SC Moved For Implementing Law Panel Report Against Hate Speech

27 February 2020


New Delhi:  A plea in the Supreme Court has sought implementation of the 267th Report of the Law Commission of India to curtail hate speech during election campaigns as "offensive speech has real and devastating effects on people's lives and risks their health and safety".

"It is harmful and divisive for communities and hampers social progress," said the petitioner, BJP leader Ashwini Kumar Upadhyay in the plea.

In the petition, he contended not only in Parliament and Assembly elections, but even in local body elections, hate speech is made to support a particular party and candidate, "which is against the basic dictum of a 'sovereign socialist secular democratic republic'" as per the Indian Constitution.

Upadhyay contended that hate speech severely affect fraternity, dignity of individuals, unity and national integration and also offends the fundamental rights guaranteed under the Constitution's Articles 19 and 21.

He also contended that hate speech has "potential of provoking individuals to commit acts of terrorism, genocide, ethnic cleansing etc. Such speech is considered outside the realm of protective discourse. Offensive speech has real and devastating effects on people's lives and risks their health and safety".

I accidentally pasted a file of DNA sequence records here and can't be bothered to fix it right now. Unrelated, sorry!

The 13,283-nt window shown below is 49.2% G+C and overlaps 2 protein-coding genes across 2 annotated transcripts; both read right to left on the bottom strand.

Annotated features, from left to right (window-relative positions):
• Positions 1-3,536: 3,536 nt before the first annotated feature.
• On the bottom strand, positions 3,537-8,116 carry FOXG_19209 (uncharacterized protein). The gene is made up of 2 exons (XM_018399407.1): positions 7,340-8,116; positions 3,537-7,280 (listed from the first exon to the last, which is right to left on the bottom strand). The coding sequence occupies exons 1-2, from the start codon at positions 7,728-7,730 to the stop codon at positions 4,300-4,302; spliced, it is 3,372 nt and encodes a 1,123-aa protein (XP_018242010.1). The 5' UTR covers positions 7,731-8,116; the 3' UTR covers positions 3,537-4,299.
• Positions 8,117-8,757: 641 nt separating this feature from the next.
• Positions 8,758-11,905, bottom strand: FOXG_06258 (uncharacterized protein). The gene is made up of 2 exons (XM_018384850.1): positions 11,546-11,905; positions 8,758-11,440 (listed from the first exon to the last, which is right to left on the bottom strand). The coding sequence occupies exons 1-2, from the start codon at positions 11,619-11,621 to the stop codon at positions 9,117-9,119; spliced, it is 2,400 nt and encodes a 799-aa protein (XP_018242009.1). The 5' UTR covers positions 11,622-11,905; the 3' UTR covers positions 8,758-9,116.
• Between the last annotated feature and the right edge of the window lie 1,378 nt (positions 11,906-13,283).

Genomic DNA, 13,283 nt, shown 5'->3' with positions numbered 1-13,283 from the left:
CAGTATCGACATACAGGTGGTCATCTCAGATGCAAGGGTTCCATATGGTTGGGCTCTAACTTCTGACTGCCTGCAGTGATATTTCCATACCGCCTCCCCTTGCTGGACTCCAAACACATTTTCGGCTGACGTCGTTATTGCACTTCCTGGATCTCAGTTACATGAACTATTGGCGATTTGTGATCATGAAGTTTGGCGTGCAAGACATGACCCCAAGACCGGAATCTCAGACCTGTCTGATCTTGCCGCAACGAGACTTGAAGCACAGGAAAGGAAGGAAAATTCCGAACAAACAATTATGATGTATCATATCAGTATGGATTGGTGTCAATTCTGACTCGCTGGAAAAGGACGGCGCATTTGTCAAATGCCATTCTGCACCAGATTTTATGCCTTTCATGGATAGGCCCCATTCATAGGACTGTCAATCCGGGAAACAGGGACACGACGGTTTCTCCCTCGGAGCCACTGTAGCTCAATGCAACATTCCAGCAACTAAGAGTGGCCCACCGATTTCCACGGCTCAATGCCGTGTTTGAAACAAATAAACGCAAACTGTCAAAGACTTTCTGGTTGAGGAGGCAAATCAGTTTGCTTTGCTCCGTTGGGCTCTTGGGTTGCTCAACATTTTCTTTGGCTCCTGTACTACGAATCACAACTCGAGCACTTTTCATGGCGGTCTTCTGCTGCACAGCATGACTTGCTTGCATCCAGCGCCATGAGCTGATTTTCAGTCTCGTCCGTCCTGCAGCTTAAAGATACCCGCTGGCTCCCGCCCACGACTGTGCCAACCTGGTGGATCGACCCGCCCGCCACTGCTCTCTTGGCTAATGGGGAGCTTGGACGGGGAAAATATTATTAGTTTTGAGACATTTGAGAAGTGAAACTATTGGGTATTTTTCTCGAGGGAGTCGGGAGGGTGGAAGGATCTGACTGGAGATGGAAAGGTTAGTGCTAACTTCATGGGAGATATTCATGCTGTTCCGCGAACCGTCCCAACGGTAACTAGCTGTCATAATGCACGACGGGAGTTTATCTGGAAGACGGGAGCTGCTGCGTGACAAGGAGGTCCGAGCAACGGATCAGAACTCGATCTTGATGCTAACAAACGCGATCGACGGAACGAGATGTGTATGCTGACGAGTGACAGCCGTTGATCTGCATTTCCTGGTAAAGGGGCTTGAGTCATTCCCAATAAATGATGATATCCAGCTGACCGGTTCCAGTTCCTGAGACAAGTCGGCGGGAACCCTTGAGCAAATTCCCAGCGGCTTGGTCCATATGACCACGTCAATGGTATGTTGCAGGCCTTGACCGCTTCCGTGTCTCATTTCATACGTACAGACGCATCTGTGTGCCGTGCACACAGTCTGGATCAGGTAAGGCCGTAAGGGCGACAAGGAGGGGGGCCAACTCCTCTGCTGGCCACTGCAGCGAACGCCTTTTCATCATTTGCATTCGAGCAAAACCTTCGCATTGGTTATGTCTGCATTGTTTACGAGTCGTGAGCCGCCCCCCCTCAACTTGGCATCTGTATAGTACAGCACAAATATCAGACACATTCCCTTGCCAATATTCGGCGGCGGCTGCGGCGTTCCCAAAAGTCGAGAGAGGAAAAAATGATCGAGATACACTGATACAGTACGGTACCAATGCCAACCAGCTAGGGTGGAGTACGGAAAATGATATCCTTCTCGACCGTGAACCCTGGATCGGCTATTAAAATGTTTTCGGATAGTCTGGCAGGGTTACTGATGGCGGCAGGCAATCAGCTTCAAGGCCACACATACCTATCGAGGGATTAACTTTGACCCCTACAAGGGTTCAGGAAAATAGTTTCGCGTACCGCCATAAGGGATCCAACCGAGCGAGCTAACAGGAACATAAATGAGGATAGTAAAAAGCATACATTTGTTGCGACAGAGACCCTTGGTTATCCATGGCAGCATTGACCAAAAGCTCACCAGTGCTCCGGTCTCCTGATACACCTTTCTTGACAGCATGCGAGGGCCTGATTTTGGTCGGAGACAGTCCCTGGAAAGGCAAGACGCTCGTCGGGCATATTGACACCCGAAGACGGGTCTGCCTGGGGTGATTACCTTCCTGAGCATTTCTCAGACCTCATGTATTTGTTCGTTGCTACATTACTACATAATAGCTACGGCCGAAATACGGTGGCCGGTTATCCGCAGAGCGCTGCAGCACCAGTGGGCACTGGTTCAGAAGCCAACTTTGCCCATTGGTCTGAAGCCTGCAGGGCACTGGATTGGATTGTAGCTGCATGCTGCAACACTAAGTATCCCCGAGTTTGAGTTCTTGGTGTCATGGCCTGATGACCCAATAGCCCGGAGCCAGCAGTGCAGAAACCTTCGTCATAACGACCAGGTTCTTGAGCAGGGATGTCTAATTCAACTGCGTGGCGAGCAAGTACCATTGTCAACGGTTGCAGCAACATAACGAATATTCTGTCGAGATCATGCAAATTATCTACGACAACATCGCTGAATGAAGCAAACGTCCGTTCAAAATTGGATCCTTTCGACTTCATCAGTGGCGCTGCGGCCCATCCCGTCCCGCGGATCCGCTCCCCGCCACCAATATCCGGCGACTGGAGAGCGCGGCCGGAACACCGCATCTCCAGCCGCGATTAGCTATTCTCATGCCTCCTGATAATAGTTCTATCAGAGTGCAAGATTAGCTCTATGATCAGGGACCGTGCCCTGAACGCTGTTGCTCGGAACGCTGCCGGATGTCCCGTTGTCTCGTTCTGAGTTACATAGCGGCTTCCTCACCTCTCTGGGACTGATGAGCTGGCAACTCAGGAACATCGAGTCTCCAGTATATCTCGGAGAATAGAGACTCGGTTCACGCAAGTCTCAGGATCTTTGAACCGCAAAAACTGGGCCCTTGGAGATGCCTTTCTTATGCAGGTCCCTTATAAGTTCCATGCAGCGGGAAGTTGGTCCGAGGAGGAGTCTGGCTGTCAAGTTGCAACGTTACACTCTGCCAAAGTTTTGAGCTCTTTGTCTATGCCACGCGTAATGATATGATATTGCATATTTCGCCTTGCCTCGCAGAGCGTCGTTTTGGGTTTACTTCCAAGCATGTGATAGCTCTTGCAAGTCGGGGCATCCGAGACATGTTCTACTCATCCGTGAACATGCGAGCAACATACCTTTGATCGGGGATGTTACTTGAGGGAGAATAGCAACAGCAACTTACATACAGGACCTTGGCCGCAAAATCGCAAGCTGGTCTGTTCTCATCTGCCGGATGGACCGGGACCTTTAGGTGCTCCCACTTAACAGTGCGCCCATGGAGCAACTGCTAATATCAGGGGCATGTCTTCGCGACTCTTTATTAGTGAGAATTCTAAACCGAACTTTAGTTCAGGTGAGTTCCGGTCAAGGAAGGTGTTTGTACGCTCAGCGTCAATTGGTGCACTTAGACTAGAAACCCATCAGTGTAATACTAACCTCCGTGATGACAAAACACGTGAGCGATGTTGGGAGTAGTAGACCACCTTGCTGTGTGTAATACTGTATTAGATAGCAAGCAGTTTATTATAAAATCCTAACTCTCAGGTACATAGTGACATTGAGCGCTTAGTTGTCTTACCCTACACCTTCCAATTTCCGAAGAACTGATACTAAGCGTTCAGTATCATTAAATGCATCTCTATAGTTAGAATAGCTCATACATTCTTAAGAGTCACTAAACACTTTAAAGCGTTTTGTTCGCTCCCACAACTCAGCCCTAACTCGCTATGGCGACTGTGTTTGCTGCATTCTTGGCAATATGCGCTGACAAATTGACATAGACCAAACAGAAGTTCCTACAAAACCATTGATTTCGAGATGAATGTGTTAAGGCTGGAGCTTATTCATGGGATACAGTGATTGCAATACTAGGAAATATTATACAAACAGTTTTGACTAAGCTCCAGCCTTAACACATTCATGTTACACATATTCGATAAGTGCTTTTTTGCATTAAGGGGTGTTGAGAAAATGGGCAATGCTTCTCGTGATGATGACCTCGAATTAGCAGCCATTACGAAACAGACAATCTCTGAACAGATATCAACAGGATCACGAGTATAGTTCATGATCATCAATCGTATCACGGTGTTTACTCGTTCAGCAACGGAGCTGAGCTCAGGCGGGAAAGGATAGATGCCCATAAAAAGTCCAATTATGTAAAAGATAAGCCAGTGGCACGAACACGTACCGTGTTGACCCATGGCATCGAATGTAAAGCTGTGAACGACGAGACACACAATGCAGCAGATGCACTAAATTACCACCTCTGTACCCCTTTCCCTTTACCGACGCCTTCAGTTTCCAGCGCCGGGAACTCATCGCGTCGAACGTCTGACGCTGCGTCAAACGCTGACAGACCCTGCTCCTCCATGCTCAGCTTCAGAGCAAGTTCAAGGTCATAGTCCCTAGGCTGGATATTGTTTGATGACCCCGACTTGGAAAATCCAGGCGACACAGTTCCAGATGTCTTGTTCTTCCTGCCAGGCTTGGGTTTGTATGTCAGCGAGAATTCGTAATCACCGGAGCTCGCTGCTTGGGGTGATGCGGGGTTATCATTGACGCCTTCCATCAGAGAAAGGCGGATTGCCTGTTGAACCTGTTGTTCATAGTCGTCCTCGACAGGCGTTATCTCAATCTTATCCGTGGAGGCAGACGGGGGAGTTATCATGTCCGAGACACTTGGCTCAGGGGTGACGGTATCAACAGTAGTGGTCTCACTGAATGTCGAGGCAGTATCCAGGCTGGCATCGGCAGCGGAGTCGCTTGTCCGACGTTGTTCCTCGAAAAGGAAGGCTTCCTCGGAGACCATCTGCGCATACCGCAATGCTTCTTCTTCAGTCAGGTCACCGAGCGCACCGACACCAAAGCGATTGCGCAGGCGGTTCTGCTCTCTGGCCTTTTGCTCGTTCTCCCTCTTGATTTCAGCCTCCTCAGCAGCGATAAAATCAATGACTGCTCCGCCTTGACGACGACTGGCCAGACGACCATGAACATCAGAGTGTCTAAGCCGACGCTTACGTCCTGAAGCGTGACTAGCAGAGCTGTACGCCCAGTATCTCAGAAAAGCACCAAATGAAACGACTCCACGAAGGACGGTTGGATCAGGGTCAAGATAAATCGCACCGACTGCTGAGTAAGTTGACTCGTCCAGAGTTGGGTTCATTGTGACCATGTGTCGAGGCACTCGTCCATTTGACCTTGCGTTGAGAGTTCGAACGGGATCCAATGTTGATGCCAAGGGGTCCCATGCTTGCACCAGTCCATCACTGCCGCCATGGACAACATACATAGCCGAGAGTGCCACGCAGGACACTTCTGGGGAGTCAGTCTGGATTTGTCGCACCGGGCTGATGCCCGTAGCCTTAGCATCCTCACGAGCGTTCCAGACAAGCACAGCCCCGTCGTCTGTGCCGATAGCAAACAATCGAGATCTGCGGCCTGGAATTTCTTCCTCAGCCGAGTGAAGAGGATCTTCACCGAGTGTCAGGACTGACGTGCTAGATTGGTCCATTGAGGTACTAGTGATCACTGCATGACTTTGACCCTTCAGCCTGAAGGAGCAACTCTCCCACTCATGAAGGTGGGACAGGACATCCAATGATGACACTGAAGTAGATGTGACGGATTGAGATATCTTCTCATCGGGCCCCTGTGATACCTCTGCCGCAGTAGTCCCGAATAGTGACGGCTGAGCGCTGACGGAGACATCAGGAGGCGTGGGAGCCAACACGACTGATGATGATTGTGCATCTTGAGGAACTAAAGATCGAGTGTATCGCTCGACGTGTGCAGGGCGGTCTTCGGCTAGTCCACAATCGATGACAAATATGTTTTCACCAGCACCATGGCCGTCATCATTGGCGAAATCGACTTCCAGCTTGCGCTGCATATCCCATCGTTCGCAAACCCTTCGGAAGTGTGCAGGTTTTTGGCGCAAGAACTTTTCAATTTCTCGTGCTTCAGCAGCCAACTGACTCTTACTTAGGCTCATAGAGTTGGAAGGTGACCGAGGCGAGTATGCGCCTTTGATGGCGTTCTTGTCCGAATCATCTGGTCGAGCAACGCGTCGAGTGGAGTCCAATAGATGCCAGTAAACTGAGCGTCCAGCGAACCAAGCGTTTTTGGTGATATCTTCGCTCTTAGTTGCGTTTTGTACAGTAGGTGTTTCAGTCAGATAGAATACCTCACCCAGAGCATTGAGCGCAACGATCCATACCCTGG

In 2014, the apex court observed that the existing set of laws would solve the problem of hate speech to a limited extent and asked the Law Commission to make recommendations to the Parliament to strengthen the Election Commission "to curb the menace of 'hate speeches' irrespective of, wherever made".

The commission on March 23, 2017, submitted the report, which the petitioner pointed is yet to be implemented.

The petition said: "Political speeches often assume a divisive tone in order to exploit social prejudices for electoral gains. However, this discourse must take place in an environment that does not foster abusive or hateful sentiments."

Citing the harmful and divisive nature of hate speech for communities, the petition said there is no provision to challenge the corrupt practice of candidates, who lost the election. "Thus, the appeal on the grounds of religion, race, caste, community or language etc. and promotions of feelings of enmity between different classes cannot be questioned even by way of election petition," said the petition, seeking the the apex court issue direction to the Centre to implement the Law Commission report.